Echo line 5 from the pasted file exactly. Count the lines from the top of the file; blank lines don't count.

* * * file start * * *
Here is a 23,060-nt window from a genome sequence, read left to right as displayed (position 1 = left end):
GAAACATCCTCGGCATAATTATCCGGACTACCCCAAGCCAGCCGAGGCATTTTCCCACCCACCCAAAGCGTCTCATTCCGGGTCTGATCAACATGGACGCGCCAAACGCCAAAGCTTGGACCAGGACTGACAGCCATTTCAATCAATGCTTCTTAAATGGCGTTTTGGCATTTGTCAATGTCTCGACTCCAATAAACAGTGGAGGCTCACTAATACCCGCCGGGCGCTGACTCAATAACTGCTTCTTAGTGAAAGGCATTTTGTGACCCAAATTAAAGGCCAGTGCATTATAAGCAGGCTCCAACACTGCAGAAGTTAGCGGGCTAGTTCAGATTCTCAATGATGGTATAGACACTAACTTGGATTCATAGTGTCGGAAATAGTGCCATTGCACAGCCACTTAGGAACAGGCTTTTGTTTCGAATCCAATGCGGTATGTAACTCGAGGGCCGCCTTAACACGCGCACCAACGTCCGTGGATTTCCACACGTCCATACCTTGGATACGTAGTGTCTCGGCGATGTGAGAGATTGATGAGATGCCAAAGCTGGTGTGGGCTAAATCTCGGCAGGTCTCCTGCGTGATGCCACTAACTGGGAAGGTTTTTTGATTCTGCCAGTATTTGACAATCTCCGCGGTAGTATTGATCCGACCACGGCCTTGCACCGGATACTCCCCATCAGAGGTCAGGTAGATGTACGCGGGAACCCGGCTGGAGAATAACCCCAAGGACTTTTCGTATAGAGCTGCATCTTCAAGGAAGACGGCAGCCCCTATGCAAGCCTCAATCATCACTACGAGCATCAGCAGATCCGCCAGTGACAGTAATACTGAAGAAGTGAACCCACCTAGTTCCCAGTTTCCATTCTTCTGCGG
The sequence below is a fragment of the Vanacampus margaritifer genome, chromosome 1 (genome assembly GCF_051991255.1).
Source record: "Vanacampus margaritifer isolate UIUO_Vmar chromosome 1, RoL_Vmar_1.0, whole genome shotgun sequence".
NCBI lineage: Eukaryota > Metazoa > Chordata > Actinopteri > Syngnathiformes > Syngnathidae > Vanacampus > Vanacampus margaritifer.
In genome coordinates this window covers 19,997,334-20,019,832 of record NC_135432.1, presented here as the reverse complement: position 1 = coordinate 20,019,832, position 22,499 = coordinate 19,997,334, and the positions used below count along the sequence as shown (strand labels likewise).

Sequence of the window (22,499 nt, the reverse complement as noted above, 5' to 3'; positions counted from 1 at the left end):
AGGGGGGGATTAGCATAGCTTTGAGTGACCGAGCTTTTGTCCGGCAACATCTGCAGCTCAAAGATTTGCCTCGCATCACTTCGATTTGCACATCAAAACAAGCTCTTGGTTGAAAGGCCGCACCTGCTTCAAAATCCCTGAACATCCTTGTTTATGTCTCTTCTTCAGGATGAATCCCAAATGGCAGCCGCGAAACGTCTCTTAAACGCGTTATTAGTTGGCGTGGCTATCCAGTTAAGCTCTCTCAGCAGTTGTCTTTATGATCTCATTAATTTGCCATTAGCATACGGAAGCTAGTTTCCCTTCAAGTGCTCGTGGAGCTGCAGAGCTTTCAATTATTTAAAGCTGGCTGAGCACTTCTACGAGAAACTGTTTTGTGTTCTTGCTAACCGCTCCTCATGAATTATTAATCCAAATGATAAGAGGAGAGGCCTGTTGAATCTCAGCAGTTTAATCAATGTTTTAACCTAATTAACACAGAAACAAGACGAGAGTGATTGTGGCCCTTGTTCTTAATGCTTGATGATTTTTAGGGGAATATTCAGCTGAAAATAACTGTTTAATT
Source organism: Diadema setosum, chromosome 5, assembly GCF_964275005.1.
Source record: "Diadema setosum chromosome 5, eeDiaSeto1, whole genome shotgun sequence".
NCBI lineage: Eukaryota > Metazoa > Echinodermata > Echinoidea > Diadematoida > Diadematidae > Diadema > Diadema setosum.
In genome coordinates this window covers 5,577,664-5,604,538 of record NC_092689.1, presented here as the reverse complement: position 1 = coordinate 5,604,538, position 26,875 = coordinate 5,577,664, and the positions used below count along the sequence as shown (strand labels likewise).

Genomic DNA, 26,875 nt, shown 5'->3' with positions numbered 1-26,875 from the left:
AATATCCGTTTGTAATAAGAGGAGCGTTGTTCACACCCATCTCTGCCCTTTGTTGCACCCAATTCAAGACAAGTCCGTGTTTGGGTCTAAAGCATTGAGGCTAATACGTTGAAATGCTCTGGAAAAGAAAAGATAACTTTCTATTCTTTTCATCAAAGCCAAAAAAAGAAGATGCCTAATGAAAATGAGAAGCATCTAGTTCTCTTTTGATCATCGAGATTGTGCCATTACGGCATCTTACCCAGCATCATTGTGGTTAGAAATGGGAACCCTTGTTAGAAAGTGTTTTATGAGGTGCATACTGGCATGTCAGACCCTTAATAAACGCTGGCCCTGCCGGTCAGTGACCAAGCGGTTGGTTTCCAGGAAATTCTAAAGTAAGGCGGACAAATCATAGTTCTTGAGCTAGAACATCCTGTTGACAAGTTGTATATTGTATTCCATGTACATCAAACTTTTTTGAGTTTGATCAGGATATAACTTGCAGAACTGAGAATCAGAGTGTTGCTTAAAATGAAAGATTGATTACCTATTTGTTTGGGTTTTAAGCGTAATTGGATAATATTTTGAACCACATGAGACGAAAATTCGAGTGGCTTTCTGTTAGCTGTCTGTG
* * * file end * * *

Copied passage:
NCBI lineage: Eukaryota > Metazoa > Chordata > Actinopteri > Syngnathiformes > Syngnathidae > Vanacampus > Vanacampus margaritifer.